Teresa Albano, Economic Affairs Officer and E-MINDFUL Project Manager
How many migrants are too many? Recent studies demonstrate that ageing societies are in need of migrant labour to keep up productivity levels. Increasingly, economic sectors at all skill levels suffer from labour shortages, with spillover effects on the long-term sustainability of welfare systems. Yet, if you ask this question in a gathering with family or friends, often a lively, if not hard-hitting debate is likely to occur about the many migrants in the country who are already too many.
Why do people seem to disagree so much about migration?
Few topics polarize opinions as much as migration. The question of how to regulate human mobility can divide a neighbourhood, decide elections or shape inter-State relations. The implications of this polarized debate on social cohesion and stability are evident. However, rarely people’s opinions about migration are based on facts. According to the 2015 “Perils of perception” study by polling firm Ipsos MORI, across most of the 33 countries surveyed – most of which in the OSCE region-, people think that 25% of the population are migrants – when the actual figure is less than half that (10%). On a much smaller scale, the results of the survey proposed in the newsletter “Moving Stories” confirm how people ‘think big’ when asked about percentage of international migrants over the global population.
The biggest over-estimations tend to be in countries with low levels of immigration. However, those with long-standing migratory traditions also fall into the trap of wrong perceptions. Indeed, our guesses at these questions are partly emotional – they send a message about our worries. If migration is a big concern, we tend to pick a big number, even if in reality migration levels are much lower.
The result is that emotionally charged and anecdotal narratives about migrants, often oversimplified and gloomy, tend to dominate the public debate, drowning out arguments based on robust data and evidence.
The consequences of a polarized debate on migration policy-making
In polarized societies, it is difficult to win policy arguments with facts alone. Developing effective migration policies is therefore no longer, and not only, a technical question. In addition to economic evidence, an enabling environment is needed to bridge the gap between perception and reality about migrants. As migration is what you make it, there is a strong need for the public to understand how different policy choices can generate positive or negative economic effects, through messages that can resonate beyond ‘big’ concerns.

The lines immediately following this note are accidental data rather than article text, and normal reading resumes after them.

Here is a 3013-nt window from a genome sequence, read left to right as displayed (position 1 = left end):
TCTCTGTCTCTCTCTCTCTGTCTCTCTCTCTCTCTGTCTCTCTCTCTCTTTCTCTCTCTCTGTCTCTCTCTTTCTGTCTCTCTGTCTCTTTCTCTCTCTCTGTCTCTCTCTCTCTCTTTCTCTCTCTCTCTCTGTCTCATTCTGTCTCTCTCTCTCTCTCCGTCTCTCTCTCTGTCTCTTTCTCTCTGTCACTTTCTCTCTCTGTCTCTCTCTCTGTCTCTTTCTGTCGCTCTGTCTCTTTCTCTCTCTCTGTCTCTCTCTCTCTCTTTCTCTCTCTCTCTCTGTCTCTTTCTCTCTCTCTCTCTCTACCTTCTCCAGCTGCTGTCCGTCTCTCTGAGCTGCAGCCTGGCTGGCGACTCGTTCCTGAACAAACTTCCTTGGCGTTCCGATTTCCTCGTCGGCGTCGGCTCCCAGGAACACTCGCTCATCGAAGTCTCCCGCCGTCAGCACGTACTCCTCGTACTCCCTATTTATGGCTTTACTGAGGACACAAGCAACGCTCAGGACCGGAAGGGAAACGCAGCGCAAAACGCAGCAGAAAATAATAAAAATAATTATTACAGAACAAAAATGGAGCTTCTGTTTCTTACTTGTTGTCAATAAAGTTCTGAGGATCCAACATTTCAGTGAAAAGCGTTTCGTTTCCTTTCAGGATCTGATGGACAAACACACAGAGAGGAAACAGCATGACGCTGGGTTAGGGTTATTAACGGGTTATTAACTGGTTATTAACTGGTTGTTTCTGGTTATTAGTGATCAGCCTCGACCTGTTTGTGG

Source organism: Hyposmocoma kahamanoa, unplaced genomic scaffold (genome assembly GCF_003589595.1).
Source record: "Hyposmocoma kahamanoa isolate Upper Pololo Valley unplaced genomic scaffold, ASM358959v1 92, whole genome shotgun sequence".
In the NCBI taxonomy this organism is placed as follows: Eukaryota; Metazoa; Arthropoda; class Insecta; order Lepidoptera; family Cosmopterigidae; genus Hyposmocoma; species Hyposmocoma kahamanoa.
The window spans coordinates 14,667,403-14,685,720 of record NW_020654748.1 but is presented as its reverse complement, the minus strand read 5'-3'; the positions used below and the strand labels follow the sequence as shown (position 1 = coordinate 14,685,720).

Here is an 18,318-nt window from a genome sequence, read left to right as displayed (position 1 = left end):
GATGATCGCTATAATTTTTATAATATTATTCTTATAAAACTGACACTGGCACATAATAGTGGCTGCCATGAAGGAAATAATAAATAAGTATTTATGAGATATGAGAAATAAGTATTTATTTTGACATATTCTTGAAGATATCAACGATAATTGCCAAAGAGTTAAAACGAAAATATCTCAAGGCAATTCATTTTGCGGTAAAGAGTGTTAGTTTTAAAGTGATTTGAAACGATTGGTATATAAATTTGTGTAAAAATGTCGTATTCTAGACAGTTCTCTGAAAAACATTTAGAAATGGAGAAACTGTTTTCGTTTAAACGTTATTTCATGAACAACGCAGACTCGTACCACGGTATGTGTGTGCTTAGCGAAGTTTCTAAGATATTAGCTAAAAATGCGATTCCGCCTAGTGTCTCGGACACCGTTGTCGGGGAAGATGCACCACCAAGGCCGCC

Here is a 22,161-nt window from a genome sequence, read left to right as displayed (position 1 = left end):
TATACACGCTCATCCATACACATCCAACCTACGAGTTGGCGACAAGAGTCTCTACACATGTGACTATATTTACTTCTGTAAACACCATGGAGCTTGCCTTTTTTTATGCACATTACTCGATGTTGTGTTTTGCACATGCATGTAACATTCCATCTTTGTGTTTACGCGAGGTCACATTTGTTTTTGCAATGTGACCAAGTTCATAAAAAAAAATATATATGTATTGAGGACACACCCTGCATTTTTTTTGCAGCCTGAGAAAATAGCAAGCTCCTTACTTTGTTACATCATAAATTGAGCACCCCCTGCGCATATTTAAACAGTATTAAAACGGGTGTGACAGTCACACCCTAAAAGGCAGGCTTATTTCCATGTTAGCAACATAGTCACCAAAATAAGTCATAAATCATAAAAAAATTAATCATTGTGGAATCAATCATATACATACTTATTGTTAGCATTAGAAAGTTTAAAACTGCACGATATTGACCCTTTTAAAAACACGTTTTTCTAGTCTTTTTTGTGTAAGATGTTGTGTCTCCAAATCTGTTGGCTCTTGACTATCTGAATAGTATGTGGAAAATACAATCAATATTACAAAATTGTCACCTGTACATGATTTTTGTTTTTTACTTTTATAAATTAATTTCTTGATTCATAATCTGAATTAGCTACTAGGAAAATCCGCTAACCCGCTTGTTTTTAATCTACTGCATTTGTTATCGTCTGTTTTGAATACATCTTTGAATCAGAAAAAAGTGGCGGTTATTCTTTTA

Communicating migration more effectively
By describing how people tend to reject information that does not align with their existing worldview, in “When facts don’t matter” Natalia Banulescu-Bogdan describes the challenges of communicating migration effectively beyond audiences that are already supportive. Building on those findings and further literature on public attitudes to migration, the E-MINDFUL project wishes to provide a set of guidelines together with operational tools to communicate migration effectively, acknowledging challenges and opportunities, addressing fears and bridging divisions. Fostering a virtuous circle between attitudes to migrants and migration policy-making will allow governments to promote an enabling environment, where positive economic effects of migration can be harnessed for the benefit of hosting and origin communities, State budgets, and the migrants themselves. “Understanding attitudes beyond polarization”, the event organized to celebrate the 2021 International Migrants Day, is a step further in that direction.